Laboratory: Hash Tables
CSC 207 Algorithms and Object Oriented Design Spring 2011

Summary: In this lab, you will experiment with various probing strategies for hash tables, as well as hash functions for strings.


  1. Create a directory for this lab:
      mkdir somewhere/hashing
  2. Go to your new directory:
      cd somewhere/hashing
  3. Copy the files for this lab (and don't worry if cp complains that it can't copy my solution files ... that's the idea):
      cp ~weinman/public_html/courses/CSC207/2011S/labs/code/hashing/*.java .
      cp ~weinman/public_html/courses/CSC207/2011S/labs/code/hashing/hashing.ods .
      cp ~weinman/public_html/courses/CSC207/2011S/labs/code/hashing/words.txt .


A hash function yields an index into an array where items in a collection are stored. If that index is occupied, then we must search for the item. A linear probing sequence simply steps sequentially through the array for the next unoccupied slot. A quadratic probing sequence takes larger and larger steps through the array to find an unoccupied slot. In class we discussed some theoretical properties of these strategies. In this lab you will do your own empirical studies of their effectiveness.

There are a few important classes you'll be working with:

A modified version of the HashSet class given in the book. It features (or will feature):
  • Both linear and quadratic probing sequences
  • Specifiable capacity (number of items to store) and load factor (density of the array) at construction.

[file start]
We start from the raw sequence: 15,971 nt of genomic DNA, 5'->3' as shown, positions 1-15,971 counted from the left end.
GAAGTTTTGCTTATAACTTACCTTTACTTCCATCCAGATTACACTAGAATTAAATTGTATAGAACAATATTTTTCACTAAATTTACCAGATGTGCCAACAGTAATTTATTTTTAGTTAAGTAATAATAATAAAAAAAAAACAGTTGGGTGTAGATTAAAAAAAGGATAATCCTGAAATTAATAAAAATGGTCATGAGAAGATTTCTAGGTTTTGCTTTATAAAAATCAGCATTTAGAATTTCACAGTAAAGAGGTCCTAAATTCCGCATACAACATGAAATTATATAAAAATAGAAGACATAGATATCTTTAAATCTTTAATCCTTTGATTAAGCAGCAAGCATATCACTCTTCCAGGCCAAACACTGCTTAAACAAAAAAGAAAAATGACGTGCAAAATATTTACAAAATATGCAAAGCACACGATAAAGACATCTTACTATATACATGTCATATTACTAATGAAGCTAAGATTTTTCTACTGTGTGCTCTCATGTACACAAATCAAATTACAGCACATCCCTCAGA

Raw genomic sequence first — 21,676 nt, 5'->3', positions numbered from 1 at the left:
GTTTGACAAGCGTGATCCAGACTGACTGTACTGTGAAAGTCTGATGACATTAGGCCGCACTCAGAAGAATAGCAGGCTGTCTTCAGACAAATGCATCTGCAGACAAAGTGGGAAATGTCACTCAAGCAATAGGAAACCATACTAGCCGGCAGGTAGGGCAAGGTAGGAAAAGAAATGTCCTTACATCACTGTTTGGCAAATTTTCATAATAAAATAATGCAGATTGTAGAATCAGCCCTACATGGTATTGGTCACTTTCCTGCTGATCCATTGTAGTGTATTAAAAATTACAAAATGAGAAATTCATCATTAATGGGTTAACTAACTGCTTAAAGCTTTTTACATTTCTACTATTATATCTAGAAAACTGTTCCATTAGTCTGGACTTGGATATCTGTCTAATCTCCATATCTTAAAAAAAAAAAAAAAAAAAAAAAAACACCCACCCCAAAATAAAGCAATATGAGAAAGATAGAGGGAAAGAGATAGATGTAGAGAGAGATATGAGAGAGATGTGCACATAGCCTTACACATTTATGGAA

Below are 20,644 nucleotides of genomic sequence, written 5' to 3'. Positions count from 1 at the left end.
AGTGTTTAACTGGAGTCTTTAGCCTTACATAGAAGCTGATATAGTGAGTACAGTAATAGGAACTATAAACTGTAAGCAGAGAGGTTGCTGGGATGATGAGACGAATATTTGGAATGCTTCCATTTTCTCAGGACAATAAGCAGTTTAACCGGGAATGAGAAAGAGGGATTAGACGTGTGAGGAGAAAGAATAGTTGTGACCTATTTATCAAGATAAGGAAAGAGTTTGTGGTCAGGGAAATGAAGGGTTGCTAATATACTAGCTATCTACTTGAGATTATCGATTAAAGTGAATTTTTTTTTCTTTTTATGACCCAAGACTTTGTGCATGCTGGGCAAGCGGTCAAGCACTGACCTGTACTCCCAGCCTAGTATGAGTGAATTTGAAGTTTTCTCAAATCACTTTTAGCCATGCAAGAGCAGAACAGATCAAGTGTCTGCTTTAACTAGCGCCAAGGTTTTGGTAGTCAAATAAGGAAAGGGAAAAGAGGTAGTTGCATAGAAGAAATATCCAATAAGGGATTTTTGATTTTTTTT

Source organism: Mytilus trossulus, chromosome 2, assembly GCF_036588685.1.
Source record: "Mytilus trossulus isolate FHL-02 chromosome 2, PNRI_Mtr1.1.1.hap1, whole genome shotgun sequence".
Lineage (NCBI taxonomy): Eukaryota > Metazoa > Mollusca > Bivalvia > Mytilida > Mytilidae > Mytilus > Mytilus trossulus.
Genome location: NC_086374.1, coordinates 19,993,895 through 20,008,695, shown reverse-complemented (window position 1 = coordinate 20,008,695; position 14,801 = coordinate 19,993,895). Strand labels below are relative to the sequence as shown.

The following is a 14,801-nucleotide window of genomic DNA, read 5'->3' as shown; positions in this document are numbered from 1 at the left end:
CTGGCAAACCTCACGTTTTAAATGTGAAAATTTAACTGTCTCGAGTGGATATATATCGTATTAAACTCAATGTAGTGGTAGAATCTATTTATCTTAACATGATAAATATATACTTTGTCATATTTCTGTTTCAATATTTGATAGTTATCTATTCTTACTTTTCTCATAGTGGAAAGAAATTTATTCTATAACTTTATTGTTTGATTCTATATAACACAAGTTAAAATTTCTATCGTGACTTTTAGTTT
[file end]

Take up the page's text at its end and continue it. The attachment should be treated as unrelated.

• Counting/resetting the number of probes made during any operation
A class collecting String objects. Its main purpose is to randomly re-order (by using a RandomPermutation class) and evenly split a list of words for inserting and querying a HashSet. It implements Iterable<String>, which means you can use it easily in an enhanced for loop. When the constructor is passed a file name, it automatically reads words from the file (assuming they are separated by newlines).
A class that HAS-A String and does little else. Its main purpose is to override hashCode with your own hashing function for strings.
A driver class that makes use of all of the above. It reads a list of words, splits it in half, creates a HashSet of HashedStrings and inserts half the words into it. Then it measures the average number of probes to query those words (successfully) and query the other words (unsuccesfully).


Exercise 1

  1. Compile all of the files from the command line using javac:
     javac *.java
    In the rest of the lab, you will probably want to easily compile any classes you modify directly within Emacs by using C-c C-v C-c.
  2. Open in Emacs and examine the three parameter constructor (starting at line 45) to be sure you understand what the parameters mean.
  3. Open in Emacs and examine the construction of the HashSet (line 41). There are 24,193 words in dataSplit[0], how big must the array in the hash set be (at least)? Why might it not be exactly this size?
  4. Run HashExperiment to get a feel for its operation:
     java HashExperiment words.txt
  5. Do the values for the average number of probes seem good to you? Why or why not?

Exercise 2